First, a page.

Motorsport would be made technically impossible by new EU insurance laws

Confused, poorly worded or simply a strange coincidence? New EU laws might make motorsports technically illegal…

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Changes to European Union regulations regarding third-party insurance for vehicles on private land will technically make all motorsport within the EU illegal. Although this may sound like EU regulation gone mad, it’s more likely an unrealised coincidence that will probably be amended when the new regulations actually become law. According to the EU document, vehicles used under normal circumstances, regardless of whether it's on private property or not, need to be insured.

As a result, unless the terminology is changed, these laws would effectively render all motorsport in the EU impossible, as no insurer would take on unlimited third-party liability insurance for any, or indeed all, of the vehicles on track at any one race meeting.

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> Track day insurance everything you need to know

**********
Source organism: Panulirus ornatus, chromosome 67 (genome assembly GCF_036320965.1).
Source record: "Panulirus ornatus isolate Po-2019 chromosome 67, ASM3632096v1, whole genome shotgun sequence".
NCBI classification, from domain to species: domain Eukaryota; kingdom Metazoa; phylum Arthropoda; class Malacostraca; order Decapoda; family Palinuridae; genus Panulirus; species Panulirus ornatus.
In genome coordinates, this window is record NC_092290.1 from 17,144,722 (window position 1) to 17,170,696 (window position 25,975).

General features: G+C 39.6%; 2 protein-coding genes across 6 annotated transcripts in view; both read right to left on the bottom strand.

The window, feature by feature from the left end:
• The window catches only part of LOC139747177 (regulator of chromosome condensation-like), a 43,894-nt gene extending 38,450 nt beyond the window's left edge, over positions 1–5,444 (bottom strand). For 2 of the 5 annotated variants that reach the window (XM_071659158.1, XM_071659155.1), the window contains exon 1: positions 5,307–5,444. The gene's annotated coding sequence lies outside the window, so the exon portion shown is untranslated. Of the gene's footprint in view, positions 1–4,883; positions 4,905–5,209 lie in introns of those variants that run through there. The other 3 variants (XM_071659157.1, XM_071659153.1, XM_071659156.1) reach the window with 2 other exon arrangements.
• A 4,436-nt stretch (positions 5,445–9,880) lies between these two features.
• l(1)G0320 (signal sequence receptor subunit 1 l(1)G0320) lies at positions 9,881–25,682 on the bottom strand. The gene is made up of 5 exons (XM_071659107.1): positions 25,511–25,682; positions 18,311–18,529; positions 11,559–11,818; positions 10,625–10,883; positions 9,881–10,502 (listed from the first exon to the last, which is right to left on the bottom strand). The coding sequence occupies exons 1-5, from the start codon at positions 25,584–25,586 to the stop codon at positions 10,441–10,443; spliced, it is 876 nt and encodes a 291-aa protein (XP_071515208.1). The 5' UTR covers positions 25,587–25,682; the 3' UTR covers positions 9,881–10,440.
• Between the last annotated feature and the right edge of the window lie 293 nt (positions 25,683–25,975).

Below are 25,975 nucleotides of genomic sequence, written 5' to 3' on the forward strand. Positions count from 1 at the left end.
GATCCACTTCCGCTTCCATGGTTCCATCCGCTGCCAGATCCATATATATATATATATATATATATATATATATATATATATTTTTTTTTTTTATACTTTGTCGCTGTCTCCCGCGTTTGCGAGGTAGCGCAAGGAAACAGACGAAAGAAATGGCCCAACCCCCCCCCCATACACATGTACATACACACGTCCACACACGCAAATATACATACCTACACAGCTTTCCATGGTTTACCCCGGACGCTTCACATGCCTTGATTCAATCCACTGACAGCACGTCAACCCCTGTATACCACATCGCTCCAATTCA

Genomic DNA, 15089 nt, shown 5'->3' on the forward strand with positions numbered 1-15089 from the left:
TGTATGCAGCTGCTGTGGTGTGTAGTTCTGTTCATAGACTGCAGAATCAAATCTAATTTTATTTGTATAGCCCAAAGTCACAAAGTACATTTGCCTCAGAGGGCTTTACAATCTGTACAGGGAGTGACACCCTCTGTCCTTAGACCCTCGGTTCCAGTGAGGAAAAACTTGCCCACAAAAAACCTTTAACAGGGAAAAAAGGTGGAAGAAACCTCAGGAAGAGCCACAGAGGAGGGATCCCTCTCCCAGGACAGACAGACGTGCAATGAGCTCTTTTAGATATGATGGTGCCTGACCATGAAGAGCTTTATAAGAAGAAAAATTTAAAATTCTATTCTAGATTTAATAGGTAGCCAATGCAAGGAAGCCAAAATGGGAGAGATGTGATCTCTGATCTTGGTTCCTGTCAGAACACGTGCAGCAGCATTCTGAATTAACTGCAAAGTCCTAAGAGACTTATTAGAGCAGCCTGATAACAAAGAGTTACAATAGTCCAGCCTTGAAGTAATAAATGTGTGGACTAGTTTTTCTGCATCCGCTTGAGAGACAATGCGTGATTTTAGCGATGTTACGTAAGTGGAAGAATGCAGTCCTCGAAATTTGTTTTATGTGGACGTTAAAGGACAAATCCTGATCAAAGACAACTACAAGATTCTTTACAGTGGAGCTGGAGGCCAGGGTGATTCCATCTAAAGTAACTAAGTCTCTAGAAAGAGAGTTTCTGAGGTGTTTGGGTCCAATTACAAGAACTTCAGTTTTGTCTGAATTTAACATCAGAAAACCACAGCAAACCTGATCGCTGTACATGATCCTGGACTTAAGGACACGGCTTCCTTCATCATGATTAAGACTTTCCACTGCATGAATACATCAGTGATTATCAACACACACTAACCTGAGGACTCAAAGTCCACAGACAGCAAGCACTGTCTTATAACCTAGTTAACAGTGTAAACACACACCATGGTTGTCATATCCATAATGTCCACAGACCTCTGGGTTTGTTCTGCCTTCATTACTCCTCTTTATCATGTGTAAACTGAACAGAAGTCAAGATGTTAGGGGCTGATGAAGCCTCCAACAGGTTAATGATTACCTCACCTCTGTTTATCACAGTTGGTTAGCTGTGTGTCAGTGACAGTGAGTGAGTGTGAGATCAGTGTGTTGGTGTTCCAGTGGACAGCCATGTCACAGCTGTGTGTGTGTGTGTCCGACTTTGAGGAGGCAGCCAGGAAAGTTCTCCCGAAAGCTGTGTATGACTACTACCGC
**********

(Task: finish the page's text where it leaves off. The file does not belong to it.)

When questioned on the ruling earlier this year, the European Commission ruled that insurance would be mandatory for ‘any use of a vehicle, consistent with its normal function as a means of transport, irrespective of the terrain on which the motor vehicle is used and whether it is stationary or in motion’.

Oddly, this story begins with a Slovenian farm worker who was knocked off a ladder by a tractor driven on private land. In the lawsuit, the European Union ruled that in all EU member states, all vehicles on any terrain must have compulsory third-party insurance within their ‘normal function’ to cover for liability, which would apply to all forms of motorsport.

Of course, European motorsport has not ground to a halt overnight, and that’s because most EU states have yet to sign-off this aspect of the directive into national laws, although pressure is mounting to do so. Don’t think that Brexit will have much of an affect either as regardless of the outcome, it is very likely that EU laws will still be temporarily enforced at the point of the UK leaving the EU anyway.

Although this might sound like doom and gloom for the future of motorsport in the EU, it’s unlikely that the legislation will be enforced with such a heavy hand on a sport we’re all rather fond of.

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